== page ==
Classical swine fever (CSF) is most often transmitted through the ingestion of contaminated feed or garbage. However, the virus may also be spread through open wounds and mucous membranes, contact with bodily secretions or feces of an infected pig, physical transfer from a contaminated object, human or insect, sow to piglet transfer or inhalation in close quarters.

There are three forms of CSF: acute, chronic and mild. The clinical signs of the acute form of CSF may include:

  • Persistent high fever
  • Weakness
  • Lethargy
  • Ataxia (incoordination)
  • Huddling
  • Anorexia (unwillingness to eat)
  • Conjunctivitis (Pink-eye)
  • Constipation and/or diarrhea
  • Reddish/purplish discoloration of the skin of the abdomen, inner thighs and ears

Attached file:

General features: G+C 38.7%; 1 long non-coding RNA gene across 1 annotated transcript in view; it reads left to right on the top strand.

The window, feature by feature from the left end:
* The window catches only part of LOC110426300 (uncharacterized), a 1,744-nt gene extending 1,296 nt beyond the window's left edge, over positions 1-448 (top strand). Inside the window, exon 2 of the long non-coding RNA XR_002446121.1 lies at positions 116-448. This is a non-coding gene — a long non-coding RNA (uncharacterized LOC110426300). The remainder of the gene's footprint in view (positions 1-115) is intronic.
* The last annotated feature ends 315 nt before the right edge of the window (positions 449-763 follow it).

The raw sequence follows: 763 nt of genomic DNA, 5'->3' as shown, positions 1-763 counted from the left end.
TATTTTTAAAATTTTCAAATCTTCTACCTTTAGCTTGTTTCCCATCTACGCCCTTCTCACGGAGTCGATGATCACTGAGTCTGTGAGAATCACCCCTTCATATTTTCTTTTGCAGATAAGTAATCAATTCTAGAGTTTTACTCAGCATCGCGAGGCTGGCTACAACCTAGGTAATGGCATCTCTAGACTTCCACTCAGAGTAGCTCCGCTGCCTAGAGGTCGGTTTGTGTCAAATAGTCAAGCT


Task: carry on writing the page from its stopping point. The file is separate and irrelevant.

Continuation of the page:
The acute form of CSF progresses rapidly once clinical signs have begun and death usually occurs within 1-2 weeks with mortality approaching 100%. Click here to view photos of swine with CSF.

The clinical signs of the chronic form of CSF are the same as the acute form but are intermittent instead of persistent. However, chronic CSF infection may weaken the pig’s immune system making it susceptible to a variety of other infections. Swine infected with the chronic form of the disease may live for months but almost always succumb to the disease.

Swine with the mild form of CSF may not have any clinical signs of disease. These swine will persistently shed the virus in their feces exposing the rest of the herd. Often, the only sign of a mild CSF infection in the herd is poor reproductive performance including stillbirths or mummies, piglets born with persistent tremors or malformed organs and piglets born without signs of the disease that become ill months later.

There is currently no treatment for classical swine fever. Any pig suspected of having CSF should be immediately quarantined and examined by the State Veterinarian.